Praying for justice won’t end the occupation

This is part of Marc H. Ellis’s “Exile and the Prophetic” feature for Mondoweiss. To read the entire series visit the archive page.

Now fifty years into the Israeli occupation of East Jerusalem, tensions are once again running high. Over the last week numbers of Palestinians and Israelis have been murdered, with hundreds of Palestinians injured.

Though the dispute has focused on Al Aqsa Mosque and its immediate surroundings, the mosque and Israel’s blocking access to prayer is only part of the problem. Everyone knows the issue is the occupation, not prayer.

As the casualties mount, Israel’s occupation of Jerusalem and the West Bank grows stronger. This, as Israel’s stranglehold on Gaza, with the assistance of Egypt and the Palestinian Authority, tightens. Electricity to Gazans is now down to about two hours a day. Like prayer at Al Aqsa, electricity is but a symptom of the larger occupation issue.

Over the last decades, churches around the world have been mobilizing to support Palestinians. Though church concerns are often expressed in relation to the small minority of Palestinian Christians, the concern for Palestinians of the Islamic faith, the vast majority, is increasing. Yet the limits of church mobilization are evident. Even the Boycott, Divestment and Sanctions resolutions of different denominations, as important as they are, for the most part should be seen as symbolic actions rather a real political engagement with Israel’s occupation. When the situation is dire, as it is for Palestinians, material political and economic support are of the essence.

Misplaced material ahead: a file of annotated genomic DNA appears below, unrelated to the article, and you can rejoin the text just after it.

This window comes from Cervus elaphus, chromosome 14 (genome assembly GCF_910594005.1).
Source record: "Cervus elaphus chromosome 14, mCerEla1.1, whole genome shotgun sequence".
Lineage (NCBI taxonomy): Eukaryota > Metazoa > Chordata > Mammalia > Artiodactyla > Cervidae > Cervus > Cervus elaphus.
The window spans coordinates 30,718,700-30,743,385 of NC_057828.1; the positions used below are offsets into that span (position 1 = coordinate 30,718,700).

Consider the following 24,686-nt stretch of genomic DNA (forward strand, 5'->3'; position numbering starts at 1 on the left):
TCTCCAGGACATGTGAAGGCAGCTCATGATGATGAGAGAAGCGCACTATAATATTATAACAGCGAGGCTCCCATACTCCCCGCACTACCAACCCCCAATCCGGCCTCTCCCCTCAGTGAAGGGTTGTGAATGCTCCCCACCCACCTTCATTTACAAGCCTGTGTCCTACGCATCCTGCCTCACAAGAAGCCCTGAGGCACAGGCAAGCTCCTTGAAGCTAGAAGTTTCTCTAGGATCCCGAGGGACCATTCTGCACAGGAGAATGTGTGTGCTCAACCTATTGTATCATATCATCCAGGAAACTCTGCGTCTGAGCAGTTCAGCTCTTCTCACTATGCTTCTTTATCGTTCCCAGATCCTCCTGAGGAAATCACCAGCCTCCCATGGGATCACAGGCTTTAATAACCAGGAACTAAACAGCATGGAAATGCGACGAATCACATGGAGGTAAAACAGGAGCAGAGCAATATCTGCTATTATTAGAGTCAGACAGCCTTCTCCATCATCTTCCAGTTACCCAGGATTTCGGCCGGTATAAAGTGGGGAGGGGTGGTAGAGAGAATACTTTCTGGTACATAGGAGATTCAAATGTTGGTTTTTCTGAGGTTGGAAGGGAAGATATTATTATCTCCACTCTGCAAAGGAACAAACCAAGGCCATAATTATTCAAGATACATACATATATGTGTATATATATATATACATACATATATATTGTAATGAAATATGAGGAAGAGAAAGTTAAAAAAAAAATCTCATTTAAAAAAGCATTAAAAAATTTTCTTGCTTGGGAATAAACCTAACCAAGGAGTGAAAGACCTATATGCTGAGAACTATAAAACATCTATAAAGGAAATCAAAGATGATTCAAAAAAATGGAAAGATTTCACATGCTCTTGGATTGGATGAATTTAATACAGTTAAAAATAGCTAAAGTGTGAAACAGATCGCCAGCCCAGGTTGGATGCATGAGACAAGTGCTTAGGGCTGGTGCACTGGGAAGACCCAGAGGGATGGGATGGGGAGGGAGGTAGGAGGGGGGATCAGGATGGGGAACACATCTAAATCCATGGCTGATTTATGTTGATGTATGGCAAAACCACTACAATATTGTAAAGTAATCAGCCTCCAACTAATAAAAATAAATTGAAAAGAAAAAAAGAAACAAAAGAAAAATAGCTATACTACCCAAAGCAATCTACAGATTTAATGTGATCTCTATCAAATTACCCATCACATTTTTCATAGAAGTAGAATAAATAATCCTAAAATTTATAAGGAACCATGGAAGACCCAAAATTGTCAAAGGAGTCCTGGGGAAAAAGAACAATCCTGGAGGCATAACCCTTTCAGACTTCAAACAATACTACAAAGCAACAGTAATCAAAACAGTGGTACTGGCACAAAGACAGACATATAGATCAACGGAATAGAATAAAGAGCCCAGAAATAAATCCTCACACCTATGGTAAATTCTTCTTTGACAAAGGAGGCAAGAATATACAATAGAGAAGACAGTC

So what do we find now as the Jerusalem situation continues to unravel? The international representative body of the Protestant churches, the World Council of Churches, issued a pastoral letter to the heads of the churches in Jerusalem on the Al Aqsa/Jerusalem situation. The letter is woefully inadequate, even, in my view, scandalous. Read below:

Dear Heads of Churches in Jerusalem

My heart and my prayers are with you and your churches these days, and with all the peoples of faith in Jerusalem and the Holy Land.

We are calling for churches around the world to pray for you these days and for a just peace for Jerusalem. We are sure that churches around the world are following you with great sympathy and with great determination that, together, we will change this situation.

Your journey in your homeland on this pilgrimage of justice and peace has been long and arduous, but you are not alone. We have been monitoring the situation in Jerusalem with deep sorrow and grave concern recognizing that violence is spiriting conflict on a contentious site for both Jews and Muslims. As a worldwide fellowship of churches, we are urging the world church body and all people of good will to unite in prayer for a just and peaceful solution in Jerusalem.

We pray and plead for both sides in this precarious situation to talk with one another and arrive at a bone fide solution for access to the Holy Site so that people of faith may worship peacefully. This is the only way forward to coexistence and the violence to cease.